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People tend to see genetics as raising uniquely sensitive ethical issues. Whether that view is right or wrong, it does mean that as working geneticists we have to be specially sensitive to the ethical implications of our work. Although we all subscribe to general principles of ethical conduct, somet ...
Recent studies have indicated that humans have an exceptionally high per-generation mutation rate of 7.6 x 10-9 to 2.2 x 10-8. These spontaneous germline mutations can have serious phenotypic consequences when affecting functionally relevant bases in the genome. In fact, their occurrence may explain ...
What is dysmorphology? David Smith from the USA first used the term “dysmorphology” in the 1960’s to describe the study of human congenital malformations and patterns of birth defects. The subject is broad, and to be a dysmorphologist one needs to be knowledgeable in many areas, from embryolo ...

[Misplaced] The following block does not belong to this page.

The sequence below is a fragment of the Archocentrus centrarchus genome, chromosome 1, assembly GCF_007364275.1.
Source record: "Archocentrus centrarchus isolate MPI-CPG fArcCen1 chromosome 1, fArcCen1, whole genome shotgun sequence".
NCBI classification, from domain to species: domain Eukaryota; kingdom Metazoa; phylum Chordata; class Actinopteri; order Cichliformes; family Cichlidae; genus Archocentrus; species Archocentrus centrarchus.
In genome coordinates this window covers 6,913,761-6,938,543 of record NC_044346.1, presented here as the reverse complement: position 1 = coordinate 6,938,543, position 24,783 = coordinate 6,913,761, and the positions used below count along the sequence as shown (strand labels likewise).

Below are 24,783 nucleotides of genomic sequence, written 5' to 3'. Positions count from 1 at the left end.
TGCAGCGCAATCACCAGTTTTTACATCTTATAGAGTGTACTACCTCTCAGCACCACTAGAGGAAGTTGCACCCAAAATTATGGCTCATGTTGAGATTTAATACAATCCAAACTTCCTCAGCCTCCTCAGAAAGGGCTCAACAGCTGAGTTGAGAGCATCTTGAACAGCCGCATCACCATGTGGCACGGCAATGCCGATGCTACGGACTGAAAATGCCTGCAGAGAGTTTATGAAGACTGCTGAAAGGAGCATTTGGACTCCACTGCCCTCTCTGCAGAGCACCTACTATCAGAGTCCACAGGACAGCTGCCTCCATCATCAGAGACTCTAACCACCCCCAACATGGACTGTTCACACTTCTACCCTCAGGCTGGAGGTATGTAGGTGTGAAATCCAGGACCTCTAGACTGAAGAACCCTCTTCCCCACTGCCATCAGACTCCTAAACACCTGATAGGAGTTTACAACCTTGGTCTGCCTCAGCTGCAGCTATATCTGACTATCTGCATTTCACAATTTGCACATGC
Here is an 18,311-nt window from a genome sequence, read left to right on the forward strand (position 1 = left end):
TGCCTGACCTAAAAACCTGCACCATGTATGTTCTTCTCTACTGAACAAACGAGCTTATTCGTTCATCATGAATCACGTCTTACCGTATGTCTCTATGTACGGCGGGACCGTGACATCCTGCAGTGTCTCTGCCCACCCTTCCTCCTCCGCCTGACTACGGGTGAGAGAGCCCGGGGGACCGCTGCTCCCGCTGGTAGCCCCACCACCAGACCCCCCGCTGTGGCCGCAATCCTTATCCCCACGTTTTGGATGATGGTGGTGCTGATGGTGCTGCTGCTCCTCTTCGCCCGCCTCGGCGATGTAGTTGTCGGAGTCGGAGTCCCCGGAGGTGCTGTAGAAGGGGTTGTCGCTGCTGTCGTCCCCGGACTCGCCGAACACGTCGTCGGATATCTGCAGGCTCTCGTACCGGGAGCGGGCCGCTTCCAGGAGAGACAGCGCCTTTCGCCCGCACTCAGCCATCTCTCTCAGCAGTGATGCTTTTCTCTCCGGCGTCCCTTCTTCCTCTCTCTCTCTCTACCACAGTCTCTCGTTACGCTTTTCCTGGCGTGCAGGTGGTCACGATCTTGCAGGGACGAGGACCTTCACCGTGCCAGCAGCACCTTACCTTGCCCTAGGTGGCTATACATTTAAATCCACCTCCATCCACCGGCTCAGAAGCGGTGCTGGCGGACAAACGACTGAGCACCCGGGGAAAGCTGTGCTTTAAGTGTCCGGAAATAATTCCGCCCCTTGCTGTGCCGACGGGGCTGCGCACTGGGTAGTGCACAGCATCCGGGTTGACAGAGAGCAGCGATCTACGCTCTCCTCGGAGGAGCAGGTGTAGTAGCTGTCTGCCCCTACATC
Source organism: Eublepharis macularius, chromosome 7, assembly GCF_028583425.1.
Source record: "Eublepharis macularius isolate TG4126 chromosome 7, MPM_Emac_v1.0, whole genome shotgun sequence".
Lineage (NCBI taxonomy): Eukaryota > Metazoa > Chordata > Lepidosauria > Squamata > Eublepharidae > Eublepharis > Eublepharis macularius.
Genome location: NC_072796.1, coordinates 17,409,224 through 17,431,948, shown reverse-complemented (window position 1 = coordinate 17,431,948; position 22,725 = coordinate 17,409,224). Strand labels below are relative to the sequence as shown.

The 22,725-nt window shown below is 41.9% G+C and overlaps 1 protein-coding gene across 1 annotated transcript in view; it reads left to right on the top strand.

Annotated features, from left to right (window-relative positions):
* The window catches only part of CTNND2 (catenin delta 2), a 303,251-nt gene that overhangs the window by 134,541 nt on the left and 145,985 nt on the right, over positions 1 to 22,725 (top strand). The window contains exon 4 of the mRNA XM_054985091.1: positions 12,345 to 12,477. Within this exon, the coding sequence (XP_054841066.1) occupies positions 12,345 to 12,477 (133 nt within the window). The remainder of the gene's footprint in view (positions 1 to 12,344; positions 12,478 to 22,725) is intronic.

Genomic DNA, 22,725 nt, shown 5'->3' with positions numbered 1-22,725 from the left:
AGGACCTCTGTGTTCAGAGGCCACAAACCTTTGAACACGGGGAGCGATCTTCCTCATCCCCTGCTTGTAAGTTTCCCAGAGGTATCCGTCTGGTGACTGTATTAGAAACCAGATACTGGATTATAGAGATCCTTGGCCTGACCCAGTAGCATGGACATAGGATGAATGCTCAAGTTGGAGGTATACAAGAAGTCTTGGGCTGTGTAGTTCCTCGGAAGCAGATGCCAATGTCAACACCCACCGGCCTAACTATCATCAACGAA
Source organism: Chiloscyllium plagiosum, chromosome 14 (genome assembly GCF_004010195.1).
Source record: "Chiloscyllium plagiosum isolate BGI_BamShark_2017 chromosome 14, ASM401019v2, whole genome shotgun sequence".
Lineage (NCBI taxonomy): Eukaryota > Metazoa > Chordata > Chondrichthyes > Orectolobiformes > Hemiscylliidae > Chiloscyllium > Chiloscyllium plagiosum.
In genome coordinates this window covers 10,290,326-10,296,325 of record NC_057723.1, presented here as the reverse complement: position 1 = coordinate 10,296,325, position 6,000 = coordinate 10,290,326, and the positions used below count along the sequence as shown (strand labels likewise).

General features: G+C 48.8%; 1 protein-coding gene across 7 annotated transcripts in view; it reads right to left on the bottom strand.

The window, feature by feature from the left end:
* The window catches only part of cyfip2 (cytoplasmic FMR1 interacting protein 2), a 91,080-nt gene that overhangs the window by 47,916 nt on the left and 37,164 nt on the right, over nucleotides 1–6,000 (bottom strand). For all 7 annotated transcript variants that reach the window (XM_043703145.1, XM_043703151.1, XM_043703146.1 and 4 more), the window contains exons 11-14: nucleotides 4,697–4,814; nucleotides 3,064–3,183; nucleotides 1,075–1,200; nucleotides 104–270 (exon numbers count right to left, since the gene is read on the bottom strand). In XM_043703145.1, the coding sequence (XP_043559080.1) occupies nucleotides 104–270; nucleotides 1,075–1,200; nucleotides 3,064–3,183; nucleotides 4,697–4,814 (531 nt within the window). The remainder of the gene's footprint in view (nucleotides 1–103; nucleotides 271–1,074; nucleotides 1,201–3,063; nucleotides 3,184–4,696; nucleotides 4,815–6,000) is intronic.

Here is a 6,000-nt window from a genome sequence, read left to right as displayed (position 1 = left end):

During the last years, it has become clear that copy number variations (CNVs) are much more prevalent than previously thought. This insight was made possible by the development of arrays to scan the human genomeIn this session the general principles of genome wide CNV detection by arrays will be ...
There is considerable variation between the genetic code of two individuals, both at the single nucleotide and at the structural level. Identifying and studying the consequences of these variations, a core activity in human genetics research, is driven by technological innovations. Currently we ar ...
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